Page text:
For instance, we can think of exponentials as solutions to differential equations. Are there any other interesting ways of describing exponents without iteration of multiplication?
4 Answers
Using the exponential function (with different characterisations) $e^x$ and the natural logarithm:
For every $a, b \in \mathbb R$, we can write $a = e^{ln(a)}$ (suppose for now $a>0$) which implies $$a^b = (e^{ln(a)})^b = e^{b\cdot ln(a)}$$ See these great answers for more detail.
In fact, this allows to expand the concept of exponentials to the complex plane:
Given $z, w \in \mathbb C$, we define $z^w = e^{w\cdot ln(z)}$ (where $ln(z)$ is the complex logarithm), and use the fact that for $w = a + i\cdot b$:
$$e^w = e^{a+ib}=e^a\cdot e^{ib} = e^a(cos(b)+i\cdot sin(b))$$ since $exp(x+y)= exp(x)\cdot exp(y)$ and $e^{ib} = cos(b)+i\cdot sin(b)$.
However, note that this is a multivalued function unless a branch of the complex logarithm is chosen (otherwise $(e^{ln(z)})^w \neq e^{w\cdot ln(z)}$).
If a function's growth rate is proportional to its value then it's an exponential function.
i.e. $b^x$ is growing at the rate $c_b*b^x$ for some constant $c_b$. $b^x$ is the one function where that can be true.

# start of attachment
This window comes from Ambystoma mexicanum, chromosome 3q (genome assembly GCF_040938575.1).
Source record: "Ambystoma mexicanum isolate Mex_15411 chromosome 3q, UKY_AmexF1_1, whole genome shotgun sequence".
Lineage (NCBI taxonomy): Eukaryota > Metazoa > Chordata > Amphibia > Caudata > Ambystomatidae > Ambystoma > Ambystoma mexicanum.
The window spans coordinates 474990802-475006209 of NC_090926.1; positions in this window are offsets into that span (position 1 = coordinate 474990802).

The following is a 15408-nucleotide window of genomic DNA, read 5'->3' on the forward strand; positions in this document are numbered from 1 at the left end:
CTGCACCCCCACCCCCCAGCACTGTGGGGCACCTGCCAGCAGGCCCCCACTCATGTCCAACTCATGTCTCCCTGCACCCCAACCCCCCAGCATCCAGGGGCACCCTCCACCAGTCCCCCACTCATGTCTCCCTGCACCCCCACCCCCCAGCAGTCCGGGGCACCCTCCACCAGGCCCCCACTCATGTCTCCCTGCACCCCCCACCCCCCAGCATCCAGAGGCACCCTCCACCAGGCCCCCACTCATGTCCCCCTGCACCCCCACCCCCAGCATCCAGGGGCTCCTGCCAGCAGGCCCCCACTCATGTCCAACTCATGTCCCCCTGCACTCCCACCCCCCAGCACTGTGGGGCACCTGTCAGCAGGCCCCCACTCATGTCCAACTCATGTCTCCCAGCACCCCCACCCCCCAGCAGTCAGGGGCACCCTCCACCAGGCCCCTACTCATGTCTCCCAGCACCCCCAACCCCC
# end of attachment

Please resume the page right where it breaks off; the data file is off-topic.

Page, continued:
Which allows for the "how can you multiply something by itself 1/2 a time to get $b^{1/2}$" question to be "how much do you have at 1/2 if the instantaneous grate of growth always proportional to the current ammount?" Of course, that's a pretty hard question to answer without circular reasoning, but it does make noninteger and even non rational exponents meaningful.
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I like this different answer. $\color{white}{+1}$ – Simply Beautiful Art Sep 27 '16 at 20:51
From the category theory point of view, you can adress a lot of exponentials.
For example, in the category of Sets, an exponent of two sets is the set of functions from one to another
( A hint to see why it makes sense: how many functions exists from a set $A$ to a set $B$?
Answer:$B^{A}$ where $X$ is the cardnality of a set $X$
)
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If you go one step beyond multiplication...
$$a^b=\underbrace{a\times a\times a\times\cdots\times a}_b$$
$$a\times b=\underbrace{a+a+a+\dots+a}_b$$
And combine these to turn exponentiation into addition.
$$\color{white}{\text{Way too many additions, so I left it out.}}$$
Take these farther steps, and you'll create the hyperoperation sequence.
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